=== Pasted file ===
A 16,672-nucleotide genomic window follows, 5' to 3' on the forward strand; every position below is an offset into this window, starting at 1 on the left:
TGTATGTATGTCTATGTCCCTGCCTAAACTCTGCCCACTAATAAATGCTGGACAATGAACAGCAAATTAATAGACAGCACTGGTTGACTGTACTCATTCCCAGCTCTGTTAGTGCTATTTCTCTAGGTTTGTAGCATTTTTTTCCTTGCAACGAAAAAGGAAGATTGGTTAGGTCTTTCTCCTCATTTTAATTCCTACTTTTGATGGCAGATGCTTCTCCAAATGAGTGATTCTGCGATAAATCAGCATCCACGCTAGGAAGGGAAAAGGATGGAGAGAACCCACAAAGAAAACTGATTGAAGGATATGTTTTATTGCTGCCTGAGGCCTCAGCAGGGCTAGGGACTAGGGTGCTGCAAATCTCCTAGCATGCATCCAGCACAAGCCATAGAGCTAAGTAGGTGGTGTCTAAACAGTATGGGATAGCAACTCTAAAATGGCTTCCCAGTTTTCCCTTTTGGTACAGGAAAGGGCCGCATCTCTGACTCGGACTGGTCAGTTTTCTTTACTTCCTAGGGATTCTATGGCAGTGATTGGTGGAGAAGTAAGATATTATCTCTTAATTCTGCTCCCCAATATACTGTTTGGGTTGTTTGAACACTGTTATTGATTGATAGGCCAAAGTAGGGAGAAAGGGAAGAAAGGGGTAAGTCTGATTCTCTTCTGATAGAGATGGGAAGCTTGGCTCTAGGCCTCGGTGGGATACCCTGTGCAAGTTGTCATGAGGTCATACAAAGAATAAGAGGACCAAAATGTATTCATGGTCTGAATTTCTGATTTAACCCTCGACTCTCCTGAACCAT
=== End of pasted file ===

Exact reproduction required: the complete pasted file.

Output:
A 16,672-nucleotide genomic window follows, 5' to 3' on the forward strand; every position below is an offset into this window, starting at 1 on the left:
TGTATGTATGTCTATGTCCCTGCCTAAACTCTGCCCACTAATAAATGCTGGACAATGAACAGCAAATTAATAGACAGCACTGGTTGACTGTACTCATTCCCAGCTCTGTTAGTGCTATTTCTCTAGGTTTGTAGCATTTTTTTCCTTGCAACGAAAAAGGAAGATTGGTTAGGTCTTTCTCCTCATTTTAATTCCTACTTTTGATGGCAGATGCTTCTCCAAATGAGTGATTCTGCGATAAATCAGCATCCACGCTAGGAAGGGAAAAGGATGGAGAGAACCCACAAAGAAAACTGATTGAAGGATATGTTTTATTGCTGCCTGAGGCCTCAGCAGGGCTAGGGACTAGGGTGCTGCAAATCTCCTAGCATGCATCCAGCACAAGCCATAGAGCTAAGTAGGTGGTGTCTAAACAGTATGGGATAGCAACTCTAAAATGGCTTCCCAGTTTTCCCTTTTGGTACAGGAAAGGGCCGCATCTCTGACTCGGACTGGTCAGTTTTCTTTACTTCCTAGGGATTCTATGGCAGTGATTGGTGGAGAAGTAAGATATTATCTCTTAATTCTGCTCCCCAATATACTGTTTGGGTTGTTTGAACACTGTTATTGATTGATAGGCCAAAGTAGGGAGAAAGGGAAGAAAGGGGTAAGTCTGATTCTCTTCTGATAGAGATGGGAAGCTTGGCTCTAGGCCTCGGTGGGATACCCTGTGCAAGTTGTCATGAGGTCATACAAAGAATAAGAGGACCAAAATGTATTCATGGTCTGAATTTCTGATTTAACCCTCGACTCTCCTGAACCAT